That’s going to be almost any major event held anywhere in the world. If we count dual citizens, it’s even possible to imagine that this would apply to a program like the Asian Games, which has no U.S. participants, but which could be sponsored by U.S.-based companies like Coca-Cola through a subsidiary incorporated in another country, or simply televised in the U.S. for a rights fee of $1!

And the bill gives U.S. authorities including the Department of Justice and the Federal Bureau of Investigation – and others – permission to find and prosecute folks planning or aiding doping for up to 10 years after the date of the offense.

Interestingly, athletes are not to be punished under the Act; they are expected to be caught by the anti-doping organizations operating under the World Anti-Doping Code! The Act is aimed at the planners, aiders and abetters of doping.

The penalties are pretty severe, including, but not limited to:

“Whoever violates section 3 shall be sentenced to a term of imprisonment for not more than 10 years, fined $250,000 if the person is an individual or $1,000,000 if the defendant is other than an individual, or both.”

There is also forfeiture – to the U.S. – of any property used to commit the violation and any proceeds from it and required restitution.

The Act also places the U.S. Anti-Doping Agency literally in the center of potentially the most widespread anti-doping net in the world:

“[T]he Department of Justice, the Department of Homeland Security, and the Food and Drug Administration shall coordinate with USADA with regard to any investigation related to a potential violation of section 3 of this Act, to include sharing with USADA all information in the possession of the Department of Justice, the Department of Homeland Security, or the Food and Drug Administration which may be relevant to any such potential violation.”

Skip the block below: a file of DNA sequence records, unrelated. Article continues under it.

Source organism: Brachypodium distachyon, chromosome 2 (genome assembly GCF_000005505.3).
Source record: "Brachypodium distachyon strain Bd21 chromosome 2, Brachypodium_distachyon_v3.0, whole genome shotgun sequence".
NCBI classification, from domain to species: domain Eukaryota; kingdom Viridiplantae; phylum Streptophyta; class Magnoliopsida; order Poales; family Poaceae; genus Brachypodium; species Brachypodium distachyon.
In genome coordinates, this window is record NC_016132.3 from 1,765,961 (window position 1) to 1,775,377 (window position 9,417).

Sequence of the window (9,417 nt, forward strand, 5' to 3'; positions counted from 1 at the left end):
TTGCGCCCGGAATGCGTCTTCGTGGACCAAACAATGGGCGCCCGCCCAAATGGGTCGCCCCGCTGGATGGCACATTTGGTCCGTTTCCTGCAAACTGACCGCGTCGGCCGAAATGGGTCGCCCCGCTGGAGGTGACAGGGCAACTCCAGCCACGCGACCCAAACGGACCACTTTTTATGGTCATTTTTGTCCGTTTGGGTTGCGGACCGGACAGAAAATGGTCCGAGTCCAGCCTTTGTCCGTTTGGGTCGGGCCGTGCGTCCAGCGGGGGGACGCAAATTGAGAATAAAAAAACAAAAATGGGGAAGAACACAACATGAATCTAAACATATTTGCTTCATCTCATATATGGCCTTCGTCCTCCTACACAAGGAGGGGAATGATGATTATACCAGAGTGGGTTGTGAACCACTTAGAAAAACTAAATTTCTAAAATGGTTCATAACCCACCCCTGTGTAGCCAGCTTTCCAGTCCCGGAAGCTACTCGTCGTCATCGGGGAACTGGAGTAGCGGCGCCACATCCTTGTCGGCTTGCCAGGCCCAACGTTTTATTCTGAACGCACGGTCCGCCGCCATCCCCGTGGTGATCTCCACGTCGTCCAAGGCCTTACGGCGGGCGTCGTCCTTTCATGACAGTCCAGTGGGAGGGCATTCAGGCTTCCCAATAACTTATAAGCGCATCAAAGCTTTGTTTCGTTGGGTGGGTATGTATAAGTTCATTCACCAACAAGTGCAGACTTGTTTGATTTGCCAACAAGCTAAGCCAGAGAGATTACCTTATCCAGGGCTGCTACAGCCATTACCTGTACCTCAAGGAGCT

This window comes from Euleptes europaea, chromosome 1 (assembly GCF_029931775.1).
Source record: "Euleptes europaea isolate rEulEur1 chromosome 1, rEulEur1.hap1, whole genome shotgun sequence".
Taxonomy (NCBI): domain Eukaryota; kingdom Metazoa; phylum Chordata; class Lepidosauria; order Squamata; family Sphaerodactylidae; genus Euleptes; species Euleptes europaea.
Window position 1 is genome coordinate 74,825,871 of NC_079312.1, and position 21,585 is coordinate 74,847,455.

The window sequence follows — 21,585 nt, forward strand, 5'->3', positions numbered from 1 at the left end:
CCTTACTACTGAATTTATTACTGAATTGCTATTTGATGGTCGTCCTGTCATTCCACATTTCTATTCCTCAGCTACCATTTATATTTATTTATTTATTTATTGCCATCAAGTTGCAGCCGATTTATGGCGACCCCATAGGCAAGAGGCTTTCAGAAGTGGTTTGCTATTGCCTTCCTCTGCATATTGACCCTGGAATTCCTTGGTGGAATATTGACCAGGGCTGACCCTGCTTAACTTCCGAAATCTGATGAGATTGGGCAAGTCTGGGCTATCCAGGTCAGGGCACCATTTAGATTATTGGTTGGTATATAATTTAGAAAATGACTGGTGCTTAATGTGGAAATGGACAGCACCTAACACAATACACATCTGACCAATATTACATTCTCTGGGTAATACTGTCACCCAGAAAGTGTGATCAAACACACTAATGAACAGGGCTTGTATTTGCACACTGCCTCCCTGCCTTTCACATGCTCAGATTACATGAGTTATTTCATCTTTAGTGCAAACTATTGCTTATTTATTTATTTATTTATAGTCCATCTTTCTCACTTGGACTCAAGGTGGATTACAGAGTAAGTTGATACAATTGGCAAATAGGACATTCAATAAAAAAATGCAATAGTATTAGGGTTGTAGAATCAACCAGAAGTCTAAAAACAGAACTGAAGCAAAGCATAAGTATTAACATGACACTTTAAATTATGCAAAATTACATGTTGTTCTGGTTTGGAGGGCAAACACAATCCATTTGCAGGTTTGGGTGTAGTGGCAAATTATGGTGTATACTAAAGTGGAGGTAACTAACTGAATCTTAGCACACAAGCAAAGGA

Does this make Tygart, 49, the de facto worldwide head of anti-doping? He has earned a sterling reputation as a tireless anti-doping investigator, but how are his diplomatic skills?

The supreme irony in the “RANA” bill is that it is named for Dr. Grigory Rodchenkov, the former head of the Russian national anti-doping laboratory in Moscow, who directed much of the country’s state-sponsored doping program from 2011-15 and would be subject to prosecution under this statute.

Rodchenkov turned whistleblower in 2016 and left Russia for the U.S., where he lives today – out of sight – as part of the U.S. Witness Protection Program. He told the Financial Times in July, “Sport won’t be clean. Never.”

The logical follow-up to the passage of the Rodchenkov Act is that other countries will adopt similar statutes, allowing them to reach out and touch individuals for doping activities, potentially creating the mess that WADA is worried about.

Will that mean U.S. athletes will stop competing in those countries? Will China pass a similar bill, that might impact U.S. participation in the 2022 Olympic Winter Games in Beijing? Will foreign agents be allowed to carry on investigations in the U.S.? Will Tygart and USADA be asked to coordinate these conflicts, or does the U.S. Department of State get involved?

These are all questions for which there are no answers right now. But if the man who helmed the Russian doping scandal simply wanted sport to be cleaned up, he may have instead opened a new chapter in the continuing diplomatic conflict between East and West.

Rich Perelman